Deems: Two things disappointed me Saturday. We got blocked up front (running game and blitz pick-up by UVa) and the 3-minute, 80-yard drive to let them back in the game. That really was upsetting. We were a fumbled snap away from going up 35-10 and getting our back-ups some work, to 80 yards in 3 minutes and Virginia being back in the game. A veteran defense can't relax like that; we have to finish them off. However, on the positive side, we only gave up 17 points even with all the yardage. There were some breakdowns on keeping contain and keeping proper leverage in the running game that will have to get fixed quickly this week. Defense is Everett's specialty, he knows the challenge that lies ahead, but let's not forget that we are 3-0 and it's a nice feeling.

Mark: I was surprised how poorly our defense played from a statistical standpoint. UVa moved the ball well and had opportunities to put points on the board but did not capitalize. Give our defense credit for making plays when they needed to, but giving up that much yardage to UVa is cause for concern. They have to play better this week if they want to get out of Atlanta with a win.

Scott: No. I knew going in that Virginia had a good offensive line and some good players. I was surprised at some of the weaknesses they were able to exploit, but as the game went on, we were able to make the necessary adjustments and get pressure. We have an extremely talented defense and they alone will usually be the reason whether we win or lose games. It's hard for me to admit this, being an offensive guy and all, but defense wins championships. And right now, I'd take ours any day into battle.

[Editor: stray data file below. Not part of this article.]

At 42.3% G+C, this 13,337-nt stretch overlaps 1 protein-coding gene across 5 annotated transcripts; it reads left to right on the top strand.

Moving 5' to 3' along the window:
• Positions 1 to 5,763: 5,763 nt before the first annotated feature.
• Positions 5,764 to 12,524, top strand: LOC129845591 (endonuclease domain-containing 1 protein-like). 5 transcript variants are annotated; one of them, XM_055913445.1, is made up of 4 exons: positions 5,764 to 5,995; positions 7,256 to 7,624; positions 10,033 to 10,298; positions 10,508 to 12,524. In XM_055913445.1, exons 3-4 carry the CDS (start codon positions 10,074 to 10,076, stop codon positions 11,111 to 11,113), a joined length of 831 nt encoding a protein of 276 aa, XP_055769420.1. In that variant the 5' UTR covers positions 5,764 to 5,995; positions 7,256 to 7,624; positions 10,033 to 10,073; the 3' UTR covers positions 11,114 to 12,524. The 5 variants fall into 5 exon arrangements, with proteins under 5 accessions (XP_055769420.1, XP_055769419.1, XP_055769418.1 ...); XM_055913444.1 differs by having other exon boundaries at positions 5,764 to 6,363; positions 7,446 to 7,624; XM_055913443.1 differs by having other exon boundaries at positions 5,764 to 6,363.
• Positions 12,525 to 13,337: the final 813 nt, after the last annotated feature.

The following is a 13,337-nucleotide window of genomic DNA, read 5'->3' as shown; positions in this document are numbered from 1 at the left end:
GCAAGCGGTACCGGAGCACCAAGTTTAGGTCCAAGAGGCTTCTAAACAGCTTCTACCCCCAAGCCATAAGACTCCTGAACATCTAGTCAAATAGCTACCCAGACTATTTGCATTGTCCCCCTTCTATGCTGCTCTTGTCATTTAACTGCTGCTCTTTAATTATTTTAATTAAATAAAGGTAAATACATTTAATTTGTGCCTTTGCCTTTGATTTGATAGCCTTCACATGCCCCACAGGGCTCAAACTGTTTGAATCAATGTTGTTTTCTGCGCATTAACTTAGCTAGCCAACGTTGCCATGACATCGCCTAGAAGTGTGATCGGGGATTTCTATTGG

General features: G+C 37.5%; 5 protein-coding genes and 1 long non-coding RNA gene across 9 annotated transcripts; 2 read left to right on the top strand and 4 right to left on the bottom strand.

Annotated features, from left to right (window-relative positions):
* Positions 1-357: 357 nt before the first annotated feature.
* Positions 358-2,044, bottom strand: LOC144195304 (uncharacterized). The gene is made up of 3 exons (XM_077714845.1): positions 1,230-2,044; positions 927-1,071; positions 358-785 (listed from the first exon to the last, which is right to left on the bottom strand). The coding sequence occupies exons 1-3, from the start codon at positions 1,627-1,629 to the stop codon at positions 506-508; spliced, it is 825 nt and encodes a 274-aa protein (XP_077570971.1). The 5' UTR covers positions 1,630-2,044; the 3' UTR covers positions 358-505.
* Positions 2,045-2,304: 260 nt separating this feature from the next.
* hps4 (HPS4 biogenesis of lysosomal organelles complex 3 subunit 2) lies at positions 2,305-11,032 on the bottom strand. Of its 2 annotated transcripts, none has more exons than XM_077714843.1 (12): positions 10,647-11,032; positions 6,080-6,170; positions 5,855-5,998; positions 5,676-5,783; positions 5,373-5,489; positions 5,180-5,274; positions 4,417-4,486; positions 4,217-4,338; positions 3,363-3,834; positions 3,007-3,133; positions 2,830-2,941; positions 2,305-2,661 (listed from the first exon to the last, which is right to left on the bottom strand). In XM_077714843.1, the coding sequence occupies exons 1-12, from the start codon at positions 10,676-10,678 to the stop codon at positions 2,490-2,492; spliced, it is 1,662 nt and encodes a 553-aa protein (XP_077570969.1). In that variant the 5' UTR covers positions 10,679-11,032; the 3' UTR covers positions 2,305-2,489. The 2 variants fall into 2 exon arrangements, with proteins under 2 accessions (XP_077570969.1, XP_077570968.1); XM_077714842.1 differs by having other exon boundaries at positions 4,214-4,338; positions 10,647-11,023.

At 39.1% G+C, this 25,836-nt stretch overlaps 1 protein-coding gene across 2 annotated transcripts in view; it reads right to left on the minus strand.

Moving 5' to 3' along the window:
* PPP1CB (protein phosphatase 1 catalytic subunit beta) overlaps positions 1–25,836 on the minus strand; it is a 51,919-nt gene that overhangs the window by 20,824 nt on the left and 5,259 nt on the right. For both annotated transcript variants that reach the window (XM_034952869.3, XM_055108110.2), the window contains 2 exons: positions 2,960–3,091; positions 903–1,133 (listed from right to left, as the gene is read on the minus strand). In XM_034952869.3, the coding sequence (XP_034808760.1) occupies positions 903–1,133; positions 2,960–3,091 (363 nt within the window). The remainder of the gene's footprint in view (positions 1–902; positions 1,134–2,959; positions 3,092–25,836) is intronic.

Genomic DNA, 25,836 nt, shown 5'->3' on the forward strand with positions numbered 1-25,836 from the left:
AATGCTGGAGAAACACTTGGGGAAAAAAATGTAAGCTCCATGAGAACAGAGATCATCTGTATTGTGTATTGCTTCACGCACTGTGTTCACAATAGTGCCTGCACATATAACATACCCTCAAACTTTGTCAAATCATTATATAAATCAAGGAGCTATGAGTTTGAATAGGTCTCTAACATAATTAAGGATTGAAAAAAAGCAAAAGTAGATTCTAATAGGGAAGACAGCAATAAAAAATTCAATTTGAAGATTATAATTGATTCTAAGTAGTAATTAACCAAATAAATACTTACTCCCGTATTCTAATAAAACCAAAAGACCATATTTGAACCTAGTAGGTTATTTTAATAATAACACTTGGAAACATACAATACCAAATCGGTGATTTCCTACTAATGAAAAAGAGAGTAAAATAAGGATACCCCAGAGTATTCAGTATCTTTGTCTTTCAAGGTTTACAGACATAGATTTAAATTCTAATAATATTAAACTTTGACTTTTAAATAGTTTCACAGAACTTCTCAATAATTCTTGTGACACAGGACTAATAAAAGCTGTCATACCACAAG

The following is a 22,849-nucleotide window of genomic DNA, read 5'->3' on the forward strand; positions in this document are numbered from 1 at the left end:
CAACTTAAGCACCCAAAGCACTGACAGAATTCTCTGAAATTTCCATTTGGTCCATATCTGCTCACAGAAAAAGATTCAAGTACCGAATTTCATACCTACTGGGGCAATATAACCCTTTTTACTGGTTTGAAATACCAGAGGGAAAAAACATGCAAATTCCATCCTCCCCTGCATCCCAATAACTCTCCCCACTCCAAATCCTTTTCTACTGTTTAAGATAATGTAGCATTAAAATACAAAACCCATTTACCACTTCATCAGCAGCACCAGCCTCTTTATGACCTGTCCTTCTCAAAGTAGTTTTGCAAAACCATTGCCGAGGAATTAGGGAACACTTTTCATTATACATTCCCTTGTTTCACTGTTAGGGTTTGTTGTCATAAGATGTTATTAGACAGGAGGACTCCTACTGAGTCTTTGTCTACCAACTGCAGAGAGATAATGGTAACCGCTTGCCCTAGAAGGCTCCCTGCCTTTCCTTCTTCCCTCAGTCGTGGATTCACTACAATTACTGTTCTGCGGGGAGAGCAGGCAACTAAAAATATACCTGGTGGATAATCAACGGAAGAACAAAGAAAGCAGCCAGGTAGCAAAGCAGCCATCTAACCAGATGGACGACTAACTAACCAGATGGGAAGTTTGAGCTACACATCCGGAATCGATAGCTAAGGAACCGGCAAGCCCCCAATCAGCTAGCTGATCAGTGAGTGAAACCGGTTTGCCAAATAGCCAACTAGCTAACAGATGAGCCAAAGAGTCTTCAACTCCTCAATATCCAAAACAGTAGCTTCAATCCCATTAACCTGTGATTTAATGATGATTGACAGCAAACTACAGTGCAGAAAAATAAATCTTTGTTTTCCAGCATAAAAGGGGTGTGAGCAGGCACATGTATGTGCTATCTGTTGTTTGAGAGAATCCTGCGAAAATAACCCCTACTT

North Carolina faces its first road test next week in Atlanta, and Georgia Tech's offense is playing like its hair is on fire. What will North Carolina have to do to keep its win streak alive in week four?

Mark: It will be a huge road test for Carolina. Our quarterback has never played on the road and that is always a bit uncomfortable, but he is not my key to the game. I have four keys this week: 1) Turnovers, 2) Defensive responsibility, 3) One-on-one tackling, and 4) Overcoming cut blocks. Turnovers speak for themselves. Defensive responsibility – play your assignment – know your assignment – do your job. Every play we should know who has the dive, who has the QB and who has the pitch. Tackling and overcoming cut blocks – we have to make the one-on-one tackle. Georgia Tech thrives on the one-on-one match-up - QB/DE, FB/LB, RB/DB, WR/DB - and if you cannot make the one-on-one tackle they will kill you. They get these matchups in different ways but surviving the cut blocks on the perimeter and inside will be a huge help in getting more than one guy to the ball carrier and help eliminate the one-on-one matchups in the open field.